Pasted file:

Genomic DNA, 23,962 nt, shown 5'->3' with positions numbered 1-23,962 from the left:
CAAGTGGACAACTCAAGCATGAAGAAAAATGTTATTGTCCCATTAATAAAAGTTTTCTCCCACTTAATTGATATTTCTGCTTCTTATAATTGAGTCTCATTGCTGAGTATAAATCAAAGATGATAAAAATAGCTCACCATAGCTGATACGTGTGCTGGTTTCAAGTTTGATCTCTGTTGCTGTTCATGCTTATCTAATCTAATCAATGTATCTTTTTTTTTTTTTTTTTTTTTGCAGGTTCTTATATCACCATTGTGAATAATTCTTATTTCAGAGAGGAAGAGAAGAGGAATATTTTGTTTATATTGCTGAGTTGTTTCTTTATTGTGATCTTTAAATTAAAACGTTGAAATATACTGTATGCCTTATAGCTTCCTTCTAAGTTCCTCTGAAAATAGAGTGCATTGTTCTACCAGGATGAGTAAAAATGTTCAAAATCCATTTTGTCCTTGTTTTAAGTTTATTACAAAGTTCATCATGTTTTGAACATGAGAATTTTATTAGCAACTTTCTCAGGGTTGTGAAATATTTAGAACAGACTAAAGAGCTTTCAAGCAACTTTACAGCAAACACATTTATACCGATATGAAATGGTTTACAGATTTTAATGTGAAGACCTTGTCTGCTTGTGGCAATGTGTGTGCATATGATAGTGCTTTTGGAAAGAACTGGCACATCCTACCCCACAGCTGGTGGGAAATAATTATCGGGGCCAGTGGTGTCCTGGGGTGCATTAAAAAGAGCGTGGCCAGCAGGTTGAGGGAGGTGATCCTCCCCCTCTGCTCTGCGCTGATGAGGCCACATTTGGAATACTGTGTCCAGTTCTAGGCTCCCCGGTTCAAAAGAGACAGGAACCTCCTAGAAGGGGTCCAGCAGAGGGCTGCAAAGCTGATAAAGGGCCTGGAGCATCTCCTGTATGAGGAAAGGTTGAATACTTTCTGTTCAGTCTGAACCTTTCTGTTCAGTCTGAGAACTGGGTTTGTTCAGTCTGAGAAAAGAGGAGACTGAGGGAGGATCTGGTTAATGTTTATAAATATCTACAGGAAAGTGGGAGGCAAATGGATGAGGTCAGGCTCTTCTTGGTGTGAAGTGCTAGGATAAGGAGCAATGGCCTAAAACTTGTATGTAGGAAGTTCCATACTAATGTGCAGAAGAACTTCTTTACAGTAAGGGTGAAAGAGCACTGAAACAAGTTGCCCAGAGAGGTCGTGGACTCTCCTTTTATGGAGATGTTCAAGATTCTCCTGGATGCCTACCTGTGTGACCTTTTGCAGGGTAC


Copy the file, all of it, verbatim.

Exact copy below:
Genomic DNA, 23,962 nt, shown 5'->3' with positions numbered 1-23,962 from the left:
CAAGTGGACAACTCAAGCATGAAGAAAAATGTTATTGTCCCATTAATAAAAGTTTTCTCCCACTTAATTGATATTTCTGCTTCTTATAATTGAGTCTCATTGCTGAGTATAAATCAAAGATGATAAAAATAGCTCACCATAGCTGATACGTGTGCTGGTTTCAAGTTTGATCTCTGTTGCTGTTCATGCTTATCTAATCTAATCAATGTATCTTTTTTTTTTTTTTTTTTTTTGCAGGTTCTTATATCACCATTGTGAATAATTCTTATTTCAGAGAGGAAGAGAAGAGGAATATTTTGTTTATATTGCTGAGTTGTTTCTTTATTGTGATCTTTAAATTAAAACGTTGAAATATACTGTATGCCTTATAGCTTCCTTCTAAGTTCCTCTGAAAATAGAGTGCATTGTTCTACCAGGATGAGTAAAAATGTTCAAAATCCATTTTGTCCTTGTTTTAAGTTTATTACAAAGTTCATCATGTTTTGAACATGAGAATTTTATTAGCAACTTTCTCAGGGTTGTGAAATATTTAGAACAGACTAAAGAGCTTTCAAGCAACTTTACAGCAAACACATTTATACCGATATGAAATGGTTTACAGATTTTAATGTGAAGACCTTGTCTGCTTGTGGCAATGTGTGTGCATATGATAGTGCTTTTGGAAAGAACTGGCACATCCTACCCCACAGCTGGTGGGAAATAATTATCGGGGCCAGTGGTGTCCTGGGGTGCATTAAAAAGAGCGTGGCCAGCAGGTTGAGGGAGGTGATCCTCCCCCTCTGCTCTGCGCTGATGAGGCCACATTTGGAATACTGTGTCCAGTTCTAGGCTCCCCGGTTCAAAAGAGACAGGAACCTCCTAGAAGGGGTCCAGCAGAGGGCTGCAAAGCTGATAAAGGGCCTGGAGCATCTCCTGTATGAGGAAAGGTTGAATACTTTCTGTTCAGTCTGAACCTTTCTGTTCAGTCTGAGAACTGGGTTTGTTCAGTCTGAGAAAAGAGGAGACTGAGGGAGGATCTGGTTAATGTTTATAAATATCTACAGGAAAGTGGGAGGCAAATGGATGAGGTCAGGCTCTTCTTGGTGTGAAGTGCTAGGATAAGGAGCAATGGCCTAAAACTTGTATGTAGGAAGTTCCATACTAATGTGCAGAAGAACTTCTTTACAGTAAGGGTGAAAGAGCACTGAAACAAGTTGCCCAGAGAGGTCGTGGACTCTCCTTTTATGGAGATGTTCAAGATTCTCCTGGATGCCTACCTGTGTGACCTTTTGCAGGGTAC